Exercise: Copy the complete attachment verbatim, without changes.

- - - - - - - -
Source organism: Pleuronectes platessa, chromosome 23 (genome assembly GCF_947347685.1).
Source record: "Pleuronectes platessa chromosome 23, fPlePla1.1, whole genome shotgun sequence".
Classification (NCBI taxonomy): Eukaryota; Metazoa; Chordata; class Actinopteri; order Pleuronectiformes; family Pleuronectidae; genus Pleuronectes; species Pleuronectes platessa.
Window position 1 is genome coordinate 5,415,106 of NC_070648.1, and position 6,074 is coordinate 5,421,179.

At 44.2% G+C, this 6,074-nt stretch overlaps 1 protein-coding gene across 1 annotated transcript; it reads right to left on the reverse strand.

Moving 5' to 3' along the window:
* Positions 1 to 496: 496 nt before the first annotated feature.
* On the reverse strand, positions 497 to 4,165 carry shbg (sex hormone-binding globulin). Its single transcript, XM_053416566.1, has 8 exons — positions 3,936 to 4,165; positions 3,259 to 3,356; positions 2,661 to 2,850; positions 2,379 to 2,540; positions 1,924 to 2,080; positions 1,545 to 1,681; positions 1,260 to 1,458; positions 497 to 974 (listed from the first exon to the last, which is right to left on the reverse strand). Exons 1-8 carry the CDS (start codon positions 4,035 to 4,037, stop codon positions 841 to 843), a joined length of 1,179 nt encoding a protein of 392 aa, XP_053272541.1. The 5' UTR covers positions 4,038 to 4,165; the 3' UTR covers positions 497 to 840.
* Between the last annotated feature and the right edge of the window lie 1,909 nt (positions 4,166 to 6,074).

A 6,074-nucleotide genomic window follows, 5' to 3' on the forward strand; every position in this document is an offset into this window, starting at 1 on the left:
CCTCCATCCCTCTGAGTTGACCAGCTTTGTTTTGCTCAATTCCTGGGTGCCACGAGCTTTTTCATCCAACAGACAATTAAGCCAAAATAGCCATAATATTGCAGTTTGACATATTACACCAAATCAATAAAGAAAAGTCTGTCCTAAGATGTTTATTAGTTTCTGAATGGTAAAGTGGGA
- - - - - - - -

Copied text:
Source organism: Pleuronectes platessa, chromosome 23 (genome assembly GCF_947347685.1).
Source record: "Pleuronectes platessa chromosome 23, fPlePla1.1, whole genome shotgun sequence".
Classification (NCBI taxonomy): Eukaryota; Metazoa; Chordata; class Actinopteri; order Pleuronectiformes; family Pleuronectidae; genus Pleuronectes; species Pleuronectes platessa.
Window position 1 is genome coordinate 5,415,106 of NC_070648.1, and position 6,074 is coordinate 5,421,179.

At 44.2% G+C, this 6,074-nt stretch overlaps 1 protein-coding gene across 1 annotated transcript; it reads right to left on the reverse strand.

Moving 5' to 3' along the window:
* Positions 1 to 496: 496 nt before the first annotated feature.
* On the reverse strand, positions 497 to 4,165 carry shbg (sex hormone-binding globulin). Its single transcript, XM_053416566.1, has 8 exons — positions 3,936 to 4,165; positions 3,259 to 3,356; positions 2,661 to 2,850; positions 2,379 to 2,540; positions 1,924 to 2,080; positions 1,545 to 1,681; positions 1,260 to 1,458; positions 497 to 974 (listed from the first exon to the last, which is right to left on the reverse strand). Exons 1-8 carry the CDS (start codon positions 4,035 to 4,037, stop codon positions 841 to 843), a joined length of 1,179 nt encoding a protein of 392 aa, XP_053272541.1. The 5' UTR covers positions 4,038 to 4,165; the 3' UTR covers positions 497 to 840.
* Between the last annotated feature and the right edge of the window lie 1,909 nt (positions 4,166 to 6,074).

A 6,074-nucleotide genomic window follows, 5' to 3' on the forward strand; every position in this document is an offset into this window, starting at 1 on the left:
CCTCCATCCCTCTGAGTTGACCAGCTTTGTTTTGCTCAATTCCTGGGTGCCACGAGCTTTTTCATCCAACAGACAATTAAGCCAAAATAGCCATAATATTGCAGTTTGACATATTACACCAAATCAATAAAGAAAAGTCTGTCCTAAGATGTTTATTAGTTTCTGAATGGTAAAGTGGGA